Global Market Watch - 23rd August 2019
The British pound jumped more than half a cent yesterday to a nearly one-month high after German Chancellor Angela Merkel said a solution to the Irish border issue could be found before the October 31 deadline. This suggests that the market is short on sterling as such market rhetoric is able to shift the market almost 1.5% on the day. This is especially true when considering Macron’s more negative comments which did not seem to have too much of a detrimental impact on the currency. Watch out for any sign of a breakthrough in Britain’s efforts to convince the EU to renegotiate the deal as it is likely to send the pound jumping.
In the Eurozone, Italian politics in the main focus. The Italian president is giving the parties until Tuesday to find a new government. Not surprisingly, League Leader and Interior Minister, Salvini, is looking for a snap election, while the 5 Star Movement Party is exploring the possibility of a coalition with the PD’s Renzi (Italy’s Democratic Party). So far, the market is looking for a positive outcome as spreads are tightening. We also have the Group of Seven summit in France from Saturday which could rattle the currencies. The European Union hopes to ease tensions with the United States to avoid punitive tariffs on EU autos.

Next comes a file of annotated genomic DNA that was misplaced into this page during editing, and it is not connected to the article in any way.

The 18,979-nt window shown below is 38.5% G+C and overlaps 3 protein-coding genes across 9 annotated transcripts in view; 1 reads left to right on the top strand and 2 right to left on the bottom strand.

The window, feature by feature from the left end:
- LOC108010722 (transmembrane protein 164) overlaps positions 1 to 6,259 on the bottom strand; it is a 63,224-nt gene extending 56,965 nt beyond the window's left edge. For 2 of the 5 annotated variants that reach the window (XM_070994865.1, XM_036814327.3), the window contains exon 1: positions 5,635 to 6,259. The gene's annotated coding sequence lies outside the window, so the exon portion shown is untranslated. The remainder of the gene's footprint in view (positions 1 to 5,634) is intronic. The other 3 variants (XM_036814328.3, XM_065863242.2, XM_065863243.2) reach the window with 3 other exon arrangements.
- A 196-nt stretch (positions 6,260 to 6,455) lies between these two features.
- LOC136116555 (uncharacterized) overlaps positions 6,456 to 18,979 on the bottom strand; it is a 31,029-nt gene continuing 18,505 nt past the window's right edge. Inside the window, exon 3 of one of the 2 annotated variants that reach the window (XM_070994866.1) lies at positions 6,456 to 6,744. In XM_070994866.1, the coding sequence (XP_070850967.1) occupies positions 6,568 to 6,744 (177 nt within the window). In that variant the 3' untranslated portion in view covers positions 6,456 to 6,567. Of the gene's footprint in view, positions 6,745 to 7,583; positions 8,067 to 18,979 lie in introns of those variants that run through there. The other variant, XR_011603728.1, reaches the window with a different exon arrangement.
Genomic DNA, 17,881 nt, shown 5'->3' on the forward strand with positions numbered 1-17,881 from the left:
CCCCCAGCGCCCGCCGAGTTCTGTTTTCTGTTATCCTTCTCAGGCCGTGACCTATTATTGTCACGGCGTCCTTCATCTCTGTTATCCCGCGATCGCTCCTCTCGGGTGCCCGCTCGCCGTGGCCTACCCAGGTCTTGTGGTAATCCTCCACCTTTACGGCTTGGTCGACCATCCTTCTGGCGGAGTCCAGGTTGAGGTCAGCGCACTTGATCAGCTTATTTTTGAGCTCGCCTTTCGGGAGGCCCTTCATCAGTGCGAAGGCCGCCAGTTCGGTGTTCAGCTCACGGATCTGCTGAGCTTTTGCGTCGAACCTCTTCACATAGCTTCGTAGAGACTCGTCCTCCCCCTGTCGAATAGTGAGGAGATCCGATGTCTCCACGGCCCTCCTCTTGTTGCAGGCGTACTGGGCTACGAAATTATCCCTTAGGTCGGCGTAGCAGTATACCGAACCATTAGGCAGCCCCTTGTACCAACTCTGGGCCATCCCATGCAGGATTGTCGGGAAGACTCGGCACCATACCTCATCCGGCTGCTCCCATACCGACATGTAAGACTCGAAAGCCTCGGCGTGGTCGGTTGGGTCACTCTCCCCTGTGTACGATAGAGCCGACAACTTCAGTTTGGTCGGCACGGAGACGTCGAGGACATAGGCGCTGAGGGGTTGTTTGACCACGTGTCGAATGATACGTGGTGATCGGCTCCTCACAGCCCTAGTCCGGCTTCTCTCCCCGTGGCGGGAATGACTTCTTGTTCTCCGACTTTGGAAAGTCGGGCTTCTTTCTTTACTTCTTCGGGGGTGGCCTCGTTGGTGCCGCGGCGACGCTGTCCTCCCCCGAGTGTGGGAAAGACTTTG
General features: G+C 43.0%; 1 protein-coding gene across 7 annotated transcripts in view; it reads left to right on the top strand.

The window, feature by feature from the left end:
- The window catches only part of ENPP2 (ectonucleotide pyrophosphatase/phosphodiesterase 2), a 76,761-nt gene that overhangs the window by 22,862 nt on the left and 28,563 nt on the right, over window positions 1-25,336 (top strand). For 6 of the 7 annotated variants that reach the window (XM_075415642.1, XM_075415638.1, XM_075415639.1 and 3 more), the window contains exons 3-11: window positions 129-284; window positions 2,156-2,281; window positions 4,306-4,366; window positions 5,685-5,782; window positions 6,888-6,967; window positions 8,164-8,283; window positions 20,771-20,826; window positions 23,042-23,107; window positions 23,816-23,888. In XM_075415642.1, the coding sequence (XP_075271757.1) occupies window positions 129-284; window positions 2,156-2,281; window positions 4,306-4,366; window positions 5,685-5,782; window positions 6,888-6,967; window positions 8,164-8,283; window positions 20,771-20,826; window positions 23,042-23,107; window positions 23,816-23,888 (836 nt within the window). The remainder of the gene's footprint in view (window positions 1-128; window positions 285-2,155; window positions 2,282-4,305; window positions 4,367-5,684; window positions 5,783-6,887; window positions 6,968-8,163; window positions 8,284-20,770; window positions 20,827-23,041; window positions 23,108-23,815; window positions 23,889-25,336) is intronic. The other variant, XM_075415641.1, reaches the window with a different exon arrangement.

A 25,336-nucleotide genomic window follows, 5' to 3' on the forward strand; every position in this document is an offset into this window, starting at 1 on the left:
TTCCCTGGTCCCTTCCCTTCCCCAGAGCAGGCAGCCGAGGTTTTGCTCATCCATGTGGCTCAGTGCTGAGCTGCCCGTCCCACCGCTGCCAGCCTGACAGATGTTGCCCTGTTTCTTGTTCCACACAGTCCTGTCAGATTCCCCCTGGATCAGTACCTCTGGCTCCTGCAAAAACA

From a US perspective, markets will continue to focus on the Jackson Hole conference and especially Powell’s speech at 3pm UK time. The FOMC minutes from Wednesday showed a highly divided Fed on the question of rate cuts. That being said, expectations that the Fed will cut rates at its next meeting in September are still very high, according to interest rate futures. However, the currency market is likely to react if the tone of Powell’s comments does not match these dovish expectations. The divided Fed coupled with the surprisingly weak US flash PMIs yesterday, has generally failed to move the USD in either direction. The market seems settled on the Fed ‘only’ delivering a 25bp cut at the September meeting and if Powell aims at finding a middle ground in a divided Fed, his speech today should not be a market mover. In the bigger picture, it will be interesting to see if yesterday’s US PMIs marked the beginning of a renewed string of weaker US data. That could open up a renewed drop in USD rates and USD FX spot prices.
The NZD has been a big mover today, jumping from a three and-a-half-year low after the Pacific nation’s central bank chief said he was “pleased” with where interest rates were, hosing down expectations of more immediate rate cuts to follow this month’s aggressive easing. There has also been concern about whether China’s economy is growing because U.S. tariffs, on roughly $150 billion of Chinese goods, will take effect from September 1, about half the value of imports that President Donald Trump had previously threatened duties on. Trump has now set a December 15 deadline for imposing tariffs on the remainder of Chinese goods imported by the United States.